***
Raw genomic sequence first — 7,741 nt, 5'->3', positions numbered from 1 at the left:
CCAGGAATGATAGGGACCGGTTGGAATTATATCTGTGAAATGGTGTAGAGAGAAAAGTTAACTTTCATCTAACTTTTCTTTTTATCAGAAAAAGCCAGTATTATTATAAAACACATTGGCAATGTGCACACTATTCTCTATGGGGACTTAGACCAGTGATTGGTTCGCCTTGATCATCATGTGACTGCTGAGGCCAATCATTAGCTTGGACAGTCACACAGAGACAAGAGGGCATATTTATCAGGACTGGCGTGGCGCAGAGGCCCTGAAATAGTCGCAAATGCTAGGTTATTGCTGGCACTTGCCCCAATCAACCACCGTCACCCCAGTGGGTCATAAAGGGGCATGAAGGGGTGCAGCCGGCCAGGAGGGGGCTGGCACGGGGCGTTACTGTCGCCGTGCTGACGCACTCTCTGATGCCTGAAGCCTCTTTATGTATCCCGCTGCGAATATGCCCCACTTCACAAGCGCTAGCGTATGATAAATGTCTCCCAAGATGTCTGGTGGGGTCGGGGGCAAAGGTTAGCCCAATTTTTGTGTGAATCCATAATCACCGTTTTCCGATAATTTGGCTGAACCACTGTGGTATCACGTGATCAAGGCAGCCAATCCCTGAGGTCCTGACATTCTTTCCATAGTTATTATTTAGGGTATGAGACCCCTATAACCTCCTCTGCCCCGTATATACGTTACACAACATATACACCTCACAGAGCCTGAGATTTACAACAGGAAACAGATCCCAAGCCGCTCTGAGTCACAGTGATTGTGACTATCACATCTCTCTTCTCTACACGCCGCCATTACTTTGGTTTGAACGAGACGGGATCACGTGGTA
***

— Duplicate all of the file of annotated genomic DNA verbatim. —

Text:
Raw genomic sequence first — 7,741 nt, 5'->3', positions numbered from 1 at the left:
CCAGGAATGATAGGGACCGGTTGGAATTATATCTGTGAAATGGTGTAGAGAGAAAAGTTAACTTTCATCTAACTTTTCTTTTTATCAGAAAAAGCCAGTATTATTATAAAACACATTGGCAATGTGCACACTATTCTCTATGGGGACTTAGACCAGTGATTGGTTCGCCTTGATCATCATGTGACTGCTGAGGCCAATCATTAGCTTGGACAGTCACACAGAGACAAGAGGGCATATTTATCAGGACTGGCGTGGCGCAGAGGCCCTGAAATAGTCGCAAATGCTAGGTTATTGCTGGCACTTGCCCCAATCAACCACCGTCACCCCAGTGGGTCATAAAGGGGCATGAAGGGGTGCAGCCGGCCAGGAGGGGGCTGGCACGGGGCGTTACTGTCGCCGTGCTGACGCACTCTCTGATGCCTGAAGCCTCTTTATGTATCCCGCTGCGAATATGCCCCACTTCACAAGCGCTAGCGTATGATAAATGTCTCCCAAGATGTCTGGTGGGGTCGGGGGCAAAGGTTAGCCCAATTTTTGTGTGAATCCATAATCACCGTTTTCCGATAATTTGGCTGAACCACTGTGGTATCACGTGATCAAGGCAGCCAATCCCTGAGGTCCTGACATTCTTTCCATAGTTATTATTTAGGGTATGAGACCCCTATAACCTCCTCTGCCCCGTATATACGTTACACAACATATACACCTCACAGAGCCTGAGATTTACAACAGGAAACAGATCCCAAGCCGCTCTGAGTCACAGTGATTGTGACTATCACATCTCTCTTCTCTACACGCCGCCATTACTTTGGTTTGAACGAGACGGGATCACGTGGTA